Impaired Driving in Manitoba

June 3, 2020

Impaired driving laws have changed significantly in recent years. Ignorance is not an excuse in the eyes of the law. Knowledge, however, is power. That is why it is important to have an understanding of impaired driving laws in Manitoba and how they have changed.

Mandatory Screening for Alcohol

The police used to need reasonable suspicion to pull you over and demand a breath sample to see if you had been consuming alcohol. Thus, they had to suspect you had been consuming alcohol by noticing signs of impairment, such as smelling alcohol on your breath, before they could demand a sample. The police no longer require reasonable suspicion. They can simply ask you to provide a breath sample when they pull you over or, alternatively, find you in care and control of a vehicle where there was a risk of danger the vehicle would be set in motion. It is your choice whether or not you comply. However, refusing to comply with their request, without a reasonable excuse, results in an automatic criminal charge that carries with it both a fine of not less than $2,000 and a driving prohibition of not less than one year upon conviction.  

Alcohol Screening Device

An Approved Screening Device, or “ASD” for short, is the portable device police use to determine a driver’s sobriety.  ASDs may have potential problems, such as improper calibration. They issue one of three readings: “Pass,” “Warn,” or “Fail.” A “Warn” should occur if your blood alcohol content is 50-80 mg. of alcohol in 100 ml. of blood. A “Fail” should occur if your blood alcohol content is at, or over, 80 mg. of alcohol in 100 ml. of blood. Failing the ASD gives the police grounds to arrest you and request you take a breathalyzer test to determine the specific amount of alcohol in your blood. You have the right to call a lawyer after failing the ASD and getting arrested. 

No Mandatory Screening for Drugs

Whereas police no longer require reasonable suspicion to demand a breath sample from you, they do require reasonable suspicion that you have drugs in your body in order to take an oral drug sample from you with Approved Drug Screening Equipment (ADSE). Reasonable suspicion may arise from signs such as red eyes and abnormal speech. Like the ASD, the ADSE is administered before speaking with a lawyer. A positive result may lead to further police investigation and them demanding a blood sample from you to determine your blood drug concentration. You have the right to speak with a lawyer before providing a blood sample.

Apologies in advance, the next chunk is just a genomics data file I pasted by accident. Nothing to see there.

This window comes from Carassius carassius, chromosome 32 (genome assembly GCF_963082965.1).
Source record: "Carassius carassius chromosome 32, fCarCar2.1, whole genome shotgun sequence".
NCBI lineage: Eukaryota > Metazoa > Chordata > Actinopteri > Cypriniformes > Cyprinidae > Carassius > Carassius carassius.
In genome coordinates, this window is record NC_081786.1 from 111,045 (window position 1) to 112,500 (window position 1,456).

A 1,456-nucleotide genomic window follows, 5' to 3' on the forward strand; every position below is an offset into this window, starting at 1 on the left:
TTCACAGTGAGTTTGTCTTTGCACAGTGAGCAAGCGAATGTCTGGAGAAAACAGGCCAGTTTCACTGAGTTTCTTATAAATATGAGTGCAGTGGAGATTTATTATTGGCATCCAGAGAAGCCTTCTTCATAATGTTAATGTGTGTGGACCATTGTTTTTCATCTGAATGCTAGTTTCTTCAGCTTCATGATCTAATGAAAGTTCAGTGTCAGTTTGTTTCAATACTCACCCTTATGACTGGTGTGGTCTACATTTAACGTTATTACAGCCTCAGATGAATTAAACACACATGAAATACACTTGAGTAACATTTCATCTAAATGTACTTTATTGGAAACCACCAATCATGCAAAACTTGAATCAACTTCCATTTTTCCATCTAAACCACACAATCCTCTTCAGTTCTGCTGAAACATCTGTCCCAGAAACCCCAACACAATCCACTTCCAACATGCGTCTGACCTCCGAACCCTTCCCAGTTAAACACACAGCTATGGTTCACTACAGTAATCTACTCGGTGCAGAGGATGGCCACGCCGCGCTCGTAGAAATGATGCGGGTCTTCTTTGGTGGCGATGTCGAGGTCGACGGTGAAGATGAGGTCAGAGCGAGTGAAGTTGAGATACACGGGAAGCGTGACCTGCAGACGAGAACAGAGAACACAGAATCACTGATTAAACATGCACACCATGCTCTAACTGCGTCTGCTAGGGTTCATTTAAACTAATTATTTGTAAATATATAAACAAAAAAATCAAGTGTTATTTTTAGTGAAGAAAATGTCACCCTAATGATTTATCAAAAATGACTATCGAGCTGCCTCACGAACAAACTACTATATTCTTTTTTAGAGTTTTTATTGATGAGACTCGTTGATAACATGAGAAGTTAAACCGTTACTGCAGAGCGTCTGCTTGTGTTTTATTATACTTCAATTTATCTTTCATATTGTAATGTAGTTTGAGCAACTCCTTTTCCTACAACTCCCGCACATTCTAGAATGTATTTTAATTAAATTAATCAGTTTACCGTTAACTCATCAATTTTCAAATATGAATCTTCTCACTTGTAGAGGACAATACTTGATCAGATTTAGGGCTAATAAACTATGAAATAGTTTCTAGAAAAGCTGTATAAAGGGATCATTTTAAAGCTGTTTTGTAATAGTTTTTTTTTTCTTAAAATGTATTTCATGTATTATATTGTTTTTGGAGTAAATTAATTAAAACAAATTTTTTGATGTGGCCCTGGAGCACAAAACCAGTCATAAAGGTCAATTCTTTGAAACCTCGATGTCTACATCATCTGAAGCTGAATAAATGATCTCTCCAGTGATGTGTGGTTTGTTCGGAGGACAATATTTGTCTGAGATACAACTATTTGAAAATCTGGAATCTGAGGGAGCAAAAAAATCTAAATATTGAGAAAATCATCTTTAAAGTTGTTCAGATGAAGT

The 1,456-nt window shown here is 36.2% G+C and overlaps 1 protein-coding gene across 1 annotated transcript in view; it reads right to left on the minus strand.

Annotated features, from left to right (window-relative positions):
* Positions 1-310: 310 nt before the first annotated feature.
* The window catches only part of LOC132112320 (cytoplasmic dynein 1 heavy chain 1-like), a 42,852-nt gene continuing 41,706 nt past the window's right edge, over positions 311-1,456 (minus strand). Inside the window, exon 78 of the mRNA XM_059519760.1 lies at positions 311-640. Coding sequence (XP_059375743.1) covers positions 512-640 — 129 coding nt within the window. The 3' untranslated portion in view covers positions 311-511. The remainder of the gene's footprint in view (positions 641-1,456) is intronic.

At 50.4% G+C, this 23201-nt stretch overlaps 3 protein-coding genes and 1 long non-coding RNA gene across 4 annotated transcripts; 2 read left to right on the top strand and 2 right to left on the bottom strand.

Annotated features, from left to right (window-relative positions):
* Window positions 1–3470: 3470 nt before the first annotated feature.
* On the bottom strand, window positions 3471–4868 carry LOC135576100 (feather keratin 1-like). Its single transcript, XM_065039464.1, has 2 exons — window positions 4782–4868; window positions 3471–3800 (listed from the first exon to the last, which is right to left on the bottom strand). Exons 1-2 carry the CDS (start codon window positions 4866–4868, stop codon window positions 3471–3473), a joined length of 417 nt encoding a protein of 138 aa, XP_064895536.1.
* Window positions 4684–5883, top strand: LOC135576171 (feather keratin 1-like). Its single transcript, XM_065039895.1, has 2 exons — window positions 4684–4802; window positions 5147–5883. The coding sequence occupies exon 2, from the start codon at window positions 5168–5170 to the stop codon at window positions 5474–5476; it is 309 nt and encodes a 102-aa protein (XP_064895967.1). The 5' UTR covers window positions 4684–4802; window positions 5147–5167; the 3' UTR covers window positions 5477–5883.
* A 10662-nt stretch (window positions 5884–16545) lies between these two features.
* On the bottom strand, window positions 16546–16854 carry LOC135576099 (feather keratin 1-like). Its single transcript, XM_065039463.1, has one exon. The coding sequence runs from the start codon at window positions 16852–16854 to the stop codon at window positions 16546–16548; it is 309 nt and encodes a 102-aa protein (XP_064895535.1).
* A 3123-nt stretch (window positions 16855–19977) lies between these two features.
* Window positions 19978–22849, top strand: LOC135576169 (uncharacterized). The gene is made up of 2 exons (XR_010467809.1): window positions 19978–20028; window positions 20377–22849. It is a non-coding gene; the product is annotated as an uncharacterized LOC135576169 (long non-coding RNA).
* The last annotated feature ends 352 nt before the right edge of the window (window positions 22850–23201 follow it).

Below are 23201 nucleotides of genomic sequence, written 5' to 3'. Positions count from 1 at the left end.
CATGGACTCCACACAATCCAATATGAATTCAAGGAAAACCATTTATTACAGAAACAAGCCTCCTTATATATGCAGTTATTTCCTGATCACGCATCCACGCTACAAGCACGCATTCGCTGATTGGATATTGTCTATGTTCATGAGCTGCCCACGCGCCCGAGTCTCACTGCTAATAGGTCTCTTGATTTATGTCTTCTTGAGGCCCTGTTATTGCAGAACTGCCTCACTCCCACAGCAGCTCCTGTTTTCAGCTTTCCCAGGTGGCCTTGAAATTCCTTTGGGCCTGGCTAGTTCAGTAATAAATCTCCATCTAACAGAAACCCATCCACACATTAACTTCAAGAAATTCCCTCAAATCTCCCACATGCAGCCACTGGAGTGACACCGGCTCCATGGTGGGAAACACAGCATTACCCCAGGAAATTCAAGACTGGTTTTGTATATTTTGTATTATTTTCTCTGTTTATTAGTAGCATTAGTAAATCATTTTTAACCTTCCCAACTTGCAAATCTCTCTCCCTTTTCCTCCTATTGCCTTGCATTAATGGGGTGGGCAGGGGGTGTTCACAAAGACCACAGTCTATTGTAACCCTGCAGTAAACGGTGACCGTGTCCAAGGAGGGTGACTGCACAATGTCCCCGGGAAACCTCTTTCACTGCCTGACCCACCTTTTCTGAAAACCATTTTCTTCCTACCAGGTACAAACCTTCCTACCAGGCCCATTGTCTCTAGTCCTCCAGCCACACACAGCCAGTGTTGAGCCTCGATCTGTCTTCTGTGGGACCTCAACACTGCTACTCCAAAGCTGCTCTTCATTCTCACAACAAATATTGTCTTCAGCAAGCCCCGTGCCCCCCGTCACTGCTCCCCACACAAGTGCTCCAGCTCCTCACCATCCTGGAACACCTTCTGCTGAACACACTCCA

Other Tests

Other tests include Standardized Field Sobriety Tests (SFSTs) and Drug Recognition Expert Evaluations (DREs). The Standardized Field Sobriety Test consists of the police giving you various roadside sobriety tests. One such test involves seeing if you can walk heel-to-toe in a straight line. Drug Recognition Expert Evaluations encompass, among other things, police taking your blood pressure and pulse. Like the ASD and ADSE, the SFST gets administered prior to speaking with a lawyer. However, you have the right to speak with a lawyer before taking a DRE. Refusing to take an SFST or DRE, without a reasonable excuse, results in an automatic criminal charge. 

Prohibited Drug & Alcohol Levels

As mentioned, failing an ASD requires a blood alcohol level at, or above, 80 milligrams of alcohol in 100 millilitres of blood. That is because the prohibited level for blood alcohol is 80 mg. of alcohol, or higher, per 100 ml. of blood. There are two prohibited levels for the THC found in cannabis, the less serious of which is 2-5 nanograms of THC per millilitre of blood. 5 nanograms, or higher, per ml. of blood is more serious. Bear in mind, that it is not always a case of either drug or alcohol impairment; one can also be impaired by a combination of drugs and alcohol. The combined prohibited level is 50 mg. of alcohol per 100 ml. of blood, or higher, and 2.5 ng. of THC per ml. of blood, or higher. Some drugs, such as methamphetamine, cocaine, and LSD are prohibited when detected in any amount in your system within two hours of driving.

“Within Two Hours”

Another significant change to our impaired driving laws is that you can now get arrested for being at, or over, 80 within two hours after driving. One result of this controversial change is it has eradicated “The Bolus Defence.” That defence allowed people charged with impaired driving to argue they had consumed alcohol just before driving and that they were not over the legal limit while driving because the alcohol had not been fully absorbed. They could argue that they only reached an illegal blood alcohol concentration at the time of testing.


Penalties for drinking and driving have become harsher.  For example, a first-time conviction once resulted in a fine of not less than $1,000. Changes resulted in increased minimum fines for higher blood alcohol concentrations. Thus, first-time convictions can now result in fines of not less than $1,500 for blood alcohol concentrations equal to, or exceeding, 120 mg. of alcohol in 100 ml. of blood and less than 160 mg./100ml. of blood., as well as fines of not less than $2,000 for levels equal to, or exceeding, 160 mg./100 ml. of blood. The Crown may ask for higher fines than the mandatory minimums. 

If you have been charged with an impaired driving offence, hiring a knowledgeable lawyer to defend you in court could prevent you from ending up with a criminal record, substantial fines, and a driving prohibition. Should you decide to plead guilty, hiring a lawyer might result in you receiving a more lenient sentence. Call Jason Malloy for a free consultation to get more information and discuss your options.

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Jason Malloy is an associate lawyer at the Theodore L. Mariash Law Office in Winnipeg, Manitoba, Canada.

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